The Ebers Papyrus (c. 1550 BC) from Ancient Egypt describes medical cannabis. Other ancient Egyptian papyri that mention medical cannabis are the Ramesseum III Papyrus (1700 BC), the Berlin Papyrus (1300 BC) and the Chester Beatty Medical Papyrus VI (1300 BC). The ancient Egyptians used hemp (cannabis) in suppositories for relieving the pain of hemorrhoids. Around 2,000 BCE, the ancient Egyptians used cannabis to treat sore eyes. The Egyptologist Lise Manniche notes the reference to "plant medical cannabis" in several Egyptian texts, one of which dates back to the eighteenth century BCE.
The Ancient Greeks used cannabis to dress wounds and sores on their horses. In humans, dried leaves of cannabis were used to treat nose bleeds, and cannabis seeds were used to expel tapeworms. The most frequently described use of cannabis in humans was too steep green seeds of cannabis in either water or wine, later taking the seeds out and using the warm extract to treat inflammation and pain resulting from obstruction of the ear.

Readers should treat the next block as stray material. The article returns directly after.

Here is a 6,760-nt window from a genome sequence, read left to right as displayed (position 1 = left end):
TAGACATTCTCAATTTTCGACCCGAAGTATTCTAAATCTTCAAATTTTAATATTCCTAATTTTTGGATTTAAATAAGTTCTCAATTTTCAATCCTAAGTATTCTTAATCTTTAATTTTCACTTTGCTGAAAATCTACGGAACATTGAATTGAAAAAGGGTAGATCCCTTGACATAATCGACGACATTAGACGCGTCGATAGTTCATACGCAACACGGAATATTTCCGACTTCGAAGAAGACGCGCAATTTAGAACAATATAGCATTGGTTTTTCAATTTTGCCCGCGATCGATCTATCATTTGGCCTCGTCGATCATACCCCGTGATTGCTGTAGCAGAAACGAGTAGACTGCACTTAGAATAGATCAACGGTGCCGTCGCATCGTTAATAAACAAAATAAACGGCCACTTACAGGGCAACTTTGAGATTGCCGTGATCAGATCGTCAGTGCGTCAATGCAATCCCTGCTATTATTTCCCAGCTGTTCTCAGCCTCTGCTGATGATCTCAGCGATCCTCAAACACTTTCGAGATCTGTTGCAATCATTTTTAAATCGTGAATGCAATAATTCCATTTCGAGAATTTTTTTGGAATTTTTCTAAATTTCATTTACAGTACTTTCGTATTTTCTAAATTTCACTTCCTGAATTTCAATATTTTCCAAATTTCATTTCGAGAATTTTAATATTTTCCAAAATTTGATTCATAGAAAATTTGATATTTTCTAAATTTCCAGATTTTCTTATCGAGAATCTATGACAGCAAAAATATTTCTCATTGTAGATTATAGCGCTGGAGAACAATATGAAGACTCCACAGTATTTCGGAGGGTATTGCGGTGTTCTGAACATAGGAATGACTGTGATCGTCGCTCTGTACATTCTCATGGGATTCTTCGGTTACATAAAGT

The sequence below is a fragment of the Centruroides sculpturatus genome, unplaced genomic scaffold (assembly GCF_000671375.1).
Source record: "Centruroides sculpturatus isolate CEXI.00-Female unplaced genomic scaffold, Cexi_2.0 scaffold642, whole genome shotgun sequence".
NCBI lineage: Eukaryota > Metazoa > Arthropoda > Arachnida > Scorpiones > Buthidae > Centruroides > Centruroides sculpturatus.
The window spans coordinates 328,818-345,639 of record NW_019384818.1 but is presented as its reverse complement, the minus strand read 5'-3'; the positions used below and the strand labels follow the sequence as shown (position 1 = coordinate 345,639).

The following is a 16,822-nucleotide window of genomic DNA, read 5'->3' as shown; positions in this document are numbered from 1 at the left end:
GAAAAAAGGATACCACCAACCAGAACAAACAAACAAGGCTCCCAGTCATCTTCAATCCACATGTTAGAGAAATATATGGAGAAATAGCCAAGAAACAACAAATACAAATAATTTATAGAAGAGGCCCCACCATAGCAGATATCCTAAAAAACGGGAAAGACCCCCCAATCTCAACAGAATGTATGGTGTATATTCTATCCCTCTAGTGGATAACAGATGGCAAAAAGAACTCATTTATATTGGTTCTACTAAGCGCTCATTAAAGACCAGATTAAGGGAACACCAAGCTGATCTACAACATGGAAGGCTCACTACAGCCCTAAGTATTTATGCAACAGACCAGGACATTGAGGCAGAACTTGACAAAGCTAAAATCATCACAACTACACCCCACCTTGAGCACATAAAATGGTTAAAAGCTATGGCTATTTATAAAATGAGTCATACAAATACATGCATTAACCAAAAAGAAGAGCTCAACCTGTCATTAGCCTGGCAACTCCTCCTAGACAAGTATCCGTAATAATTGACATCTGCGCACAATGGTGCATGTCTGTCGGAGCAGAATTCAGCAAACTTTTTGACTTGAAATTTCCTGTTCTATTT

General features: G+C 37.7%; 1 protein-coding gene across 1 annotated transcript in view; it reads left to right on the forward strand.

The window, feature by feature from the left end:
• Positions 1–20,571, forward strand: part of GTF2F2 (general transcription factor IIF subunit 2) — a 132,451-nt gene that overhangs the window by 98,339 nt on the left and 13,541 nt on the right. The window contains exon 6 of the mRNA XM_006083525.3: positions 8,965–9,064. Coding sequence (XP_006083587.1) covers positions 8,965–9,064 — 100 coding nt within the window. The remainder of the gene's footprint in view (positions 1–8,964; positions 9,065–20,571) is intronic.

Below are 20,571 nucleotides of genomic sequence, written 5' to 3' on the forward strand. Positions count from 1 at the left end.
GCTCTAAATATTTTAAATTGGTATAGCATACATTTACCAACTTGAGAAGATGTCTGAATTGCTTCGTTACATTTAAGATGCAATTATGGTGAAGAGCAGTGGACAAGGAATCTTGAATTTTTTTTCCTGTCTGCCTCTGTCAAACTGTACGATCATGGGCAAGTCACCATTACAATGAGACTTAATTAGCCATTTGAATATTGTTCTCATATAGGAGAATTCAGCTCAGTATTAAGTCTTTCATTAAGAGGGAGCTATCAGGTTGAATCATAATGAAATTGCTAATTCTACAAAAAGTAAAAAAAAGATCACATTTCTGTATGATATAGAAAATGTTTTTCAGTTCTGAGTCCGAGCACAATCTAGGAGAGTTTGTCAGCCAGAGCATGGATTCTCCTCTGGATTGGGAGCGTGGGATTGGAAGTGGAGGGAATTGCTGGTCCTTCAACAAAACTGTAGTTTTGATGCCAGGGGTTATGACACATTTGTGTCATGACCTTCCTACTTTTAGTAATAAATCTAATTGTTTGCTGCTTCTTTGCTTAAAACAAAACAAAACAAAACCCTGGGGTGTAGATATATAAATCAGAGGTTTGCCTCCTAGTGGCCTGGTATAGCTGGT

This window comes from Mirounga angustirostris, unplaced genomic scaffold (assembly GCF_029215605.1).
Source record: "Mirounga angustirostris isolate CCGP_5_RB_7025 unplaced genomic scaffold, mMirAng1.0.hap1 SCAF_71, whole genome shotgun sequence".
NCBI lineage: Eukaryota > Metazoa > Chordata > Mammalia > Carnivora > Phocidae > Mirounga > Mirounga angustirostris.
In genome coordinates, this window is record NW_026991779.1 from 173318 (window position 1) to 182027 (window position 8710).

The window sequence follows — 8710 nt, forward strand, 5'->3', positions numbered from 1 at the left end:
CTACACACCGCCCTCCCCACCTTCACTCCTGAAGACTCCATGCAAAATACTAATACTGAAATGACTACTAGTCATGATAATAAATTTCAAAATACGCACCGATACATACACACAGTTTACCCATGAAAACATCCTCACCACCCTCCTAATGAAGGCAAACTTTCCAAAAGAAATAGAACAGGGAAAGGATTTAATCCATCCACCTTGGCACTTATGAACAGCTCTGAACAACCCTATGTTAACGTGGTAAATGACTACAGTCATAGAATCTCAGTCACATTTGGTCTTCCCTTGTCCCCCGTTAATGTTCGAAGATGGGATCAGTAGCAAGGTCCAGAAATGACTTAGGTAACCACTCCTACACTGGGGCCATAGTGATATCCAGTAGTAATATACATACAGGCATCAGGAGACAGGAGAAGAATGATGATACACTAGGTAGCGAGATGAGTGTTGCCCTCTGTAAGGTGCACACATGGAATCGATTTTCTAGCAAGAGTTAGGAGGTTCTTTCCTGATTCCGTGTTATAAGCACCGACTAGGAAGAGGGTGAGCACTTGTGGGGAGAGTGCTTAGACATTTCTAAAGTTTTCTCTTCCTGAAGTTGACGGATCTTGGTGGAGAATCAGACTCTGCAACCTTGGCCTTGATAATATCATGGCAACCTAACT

An advertisement for Maltos-Cannabis, a Scandinavian cannabis-based drink popular in the early 20th century.
At the turn of the 20th century the Scandinavian maltose- and cannabis-based drink Maltos-Cannabis was widely available in Denmark and Norway. Promoted as "an excellent lunch drink, especially for children and young people", the product had won a prize at the Exposition Internationale d'Anvers in 1894. A Swedish encyclopedia from 1912 claim that European hemp, the raw material for Maltos-Sugar, almost lacked the narcotic effect that is typical for Indian hemp and that products from Indian hemp were abandoned by modern science for medical use. Maltos-Cannabis was promoted with text about its content of maltose sugar.